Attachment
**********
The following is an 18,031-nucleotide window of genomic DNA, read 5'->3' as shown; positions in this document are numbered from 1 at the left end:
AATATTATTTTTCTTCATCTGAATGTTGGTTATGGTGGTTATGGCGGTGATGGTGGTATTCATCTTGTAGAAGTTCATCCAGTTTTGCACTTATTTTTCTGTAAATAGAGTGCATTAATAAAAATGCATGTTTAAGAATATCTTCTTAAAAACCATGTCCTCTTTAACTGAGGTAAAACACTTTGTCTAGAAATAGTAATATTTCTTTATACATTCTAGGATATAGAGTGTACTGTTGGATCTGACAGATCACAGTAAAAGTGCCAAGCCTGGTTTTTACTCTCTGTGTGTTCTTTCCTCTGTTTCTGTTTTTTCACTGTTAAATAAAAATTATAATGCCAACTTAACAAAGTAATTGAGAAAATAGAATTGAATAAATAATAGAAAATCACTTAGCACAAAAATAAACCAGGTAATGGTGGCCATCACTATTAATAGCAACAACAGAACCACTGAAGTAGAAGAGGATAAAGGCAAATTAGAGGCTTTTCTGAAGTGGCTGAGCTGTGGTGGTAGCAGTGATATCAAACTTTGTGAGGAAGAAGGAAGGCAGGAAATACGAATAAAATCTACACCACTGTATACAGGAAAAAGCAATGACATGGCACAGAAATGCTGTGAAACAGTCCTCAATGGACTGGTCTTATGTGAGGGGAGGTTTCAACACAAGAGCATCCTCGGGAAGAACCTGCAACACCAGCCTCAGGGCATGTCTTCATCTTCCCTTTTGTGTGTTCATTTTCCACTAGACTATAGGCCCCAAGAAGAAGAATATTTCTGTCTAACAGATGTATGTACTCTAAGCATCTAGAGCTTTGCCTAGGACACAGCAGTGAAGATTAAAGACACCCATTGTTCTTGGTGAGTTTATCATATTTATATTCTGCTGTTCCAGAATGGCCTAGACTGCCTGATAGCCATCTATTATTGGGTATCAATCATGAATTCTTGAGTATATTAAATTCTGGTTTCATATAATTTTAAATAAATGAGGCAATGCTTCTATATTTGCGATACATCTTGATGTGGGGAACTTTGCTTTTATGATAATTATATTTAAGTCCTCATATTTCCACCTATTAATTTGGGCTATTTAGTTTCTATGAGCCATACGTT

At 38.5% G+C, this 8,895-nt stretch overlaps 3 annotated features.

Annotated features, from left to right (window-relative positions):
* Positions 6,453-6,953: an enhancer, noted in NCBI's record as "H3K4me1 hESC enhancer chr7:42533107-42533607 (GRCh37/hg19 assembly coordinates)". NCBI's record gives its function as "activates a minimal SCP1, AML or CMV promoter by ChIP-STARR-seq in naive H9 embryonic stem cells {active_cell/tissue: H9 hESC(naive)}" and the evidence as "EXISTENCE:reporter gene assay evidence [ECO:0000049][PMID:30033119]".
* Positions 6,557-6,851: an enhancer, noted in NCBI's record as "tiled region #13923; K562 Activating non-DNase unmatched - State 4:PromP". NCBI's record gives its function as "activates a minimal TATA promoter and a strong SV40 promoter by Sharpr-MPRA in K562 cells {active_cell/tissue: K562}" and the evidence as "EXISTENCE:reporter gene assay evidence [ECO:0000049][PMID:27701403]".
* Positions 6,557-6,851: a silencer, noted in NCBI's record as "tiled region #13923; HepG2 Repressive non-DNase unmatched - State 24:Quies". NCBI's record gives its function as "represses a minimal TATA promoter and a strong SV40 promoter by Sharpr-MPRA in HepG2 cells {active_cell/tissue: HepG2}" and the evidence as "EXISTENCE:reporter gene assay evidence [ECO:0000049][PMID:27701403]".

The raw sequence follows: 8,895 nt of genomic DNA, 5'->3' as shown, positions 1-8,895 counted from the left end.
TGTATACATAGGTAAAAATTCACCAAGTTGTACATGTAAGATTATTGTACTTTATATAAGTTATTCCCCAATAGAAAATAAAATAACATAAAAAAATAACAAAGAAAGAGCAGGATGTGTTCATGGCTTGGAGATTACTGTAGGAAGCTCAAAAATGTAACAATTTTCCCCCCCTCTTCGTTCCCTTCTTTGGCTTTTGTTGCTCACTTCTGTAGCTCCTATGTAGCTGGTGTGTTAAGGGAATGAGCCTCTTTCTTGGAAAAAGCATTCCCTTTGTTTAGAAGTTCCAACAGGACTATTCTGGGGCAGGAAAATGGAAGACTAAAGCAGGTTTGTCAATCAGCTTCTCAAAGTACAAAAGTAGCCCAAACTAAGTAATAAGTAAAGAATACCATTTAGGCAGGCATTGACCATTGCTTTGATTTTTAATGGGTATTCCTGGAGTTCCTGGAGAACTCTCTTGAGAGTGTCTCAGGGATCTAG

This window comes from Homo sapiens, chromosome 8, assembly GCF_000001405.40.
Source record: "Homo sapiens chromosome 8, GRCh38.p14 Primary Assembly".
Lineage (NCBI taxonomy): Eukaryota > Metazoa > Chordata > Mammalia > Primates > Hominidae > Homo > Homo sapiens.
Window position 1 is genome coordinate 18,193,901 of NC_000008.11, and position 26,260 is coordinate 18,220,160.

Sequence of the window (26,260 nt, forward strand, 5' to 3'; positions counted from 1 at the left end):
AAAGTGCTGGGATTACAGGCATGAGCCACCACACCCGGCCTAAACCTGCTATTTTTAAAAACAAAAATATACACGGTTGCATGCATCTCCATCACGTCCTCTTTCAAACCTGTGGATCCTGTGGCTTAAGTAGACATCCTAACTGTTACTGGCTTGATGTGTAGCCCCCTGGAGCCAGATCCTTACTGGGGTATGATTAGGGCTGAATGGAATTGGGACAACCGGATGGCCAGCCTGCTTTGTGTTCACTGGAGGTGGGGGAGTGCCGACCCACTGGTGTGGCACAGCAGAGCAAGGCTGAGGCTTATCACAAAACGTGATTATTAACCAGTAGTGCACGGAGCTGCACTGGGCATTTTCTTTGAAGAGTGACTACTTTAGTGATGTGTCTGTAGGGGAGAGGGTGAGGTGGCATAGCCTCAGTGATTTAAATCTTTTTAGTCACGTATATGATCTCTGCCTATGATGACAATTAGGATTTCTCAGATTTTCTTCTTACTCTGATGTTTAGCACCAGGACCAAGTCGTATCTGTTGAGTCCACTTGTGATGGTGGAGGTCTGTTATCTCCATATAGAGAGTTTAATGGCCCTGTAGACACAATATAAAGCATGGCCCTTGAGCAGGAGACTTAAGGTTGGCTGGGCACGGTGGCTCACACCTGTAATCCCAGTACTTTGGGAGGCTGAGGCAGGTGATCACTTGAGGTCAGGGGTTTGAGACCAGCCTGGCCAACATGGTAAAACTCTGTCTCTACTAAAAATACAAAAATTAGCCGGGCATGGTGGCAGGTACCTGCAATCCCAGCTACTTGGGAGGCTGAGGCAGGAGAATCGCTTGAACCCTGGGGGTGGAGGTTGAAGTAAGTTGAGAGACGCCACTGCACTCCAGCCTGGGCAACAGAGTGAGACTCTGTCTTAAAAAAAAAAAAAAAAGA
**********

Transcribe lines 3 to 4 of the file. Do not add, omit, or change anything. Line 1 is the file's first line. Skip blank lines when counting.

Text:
At 38.5% G+C, this 8,895-nt stretch overlaps 3 annotated features.

Annotated features, from left to right (window-relative positions):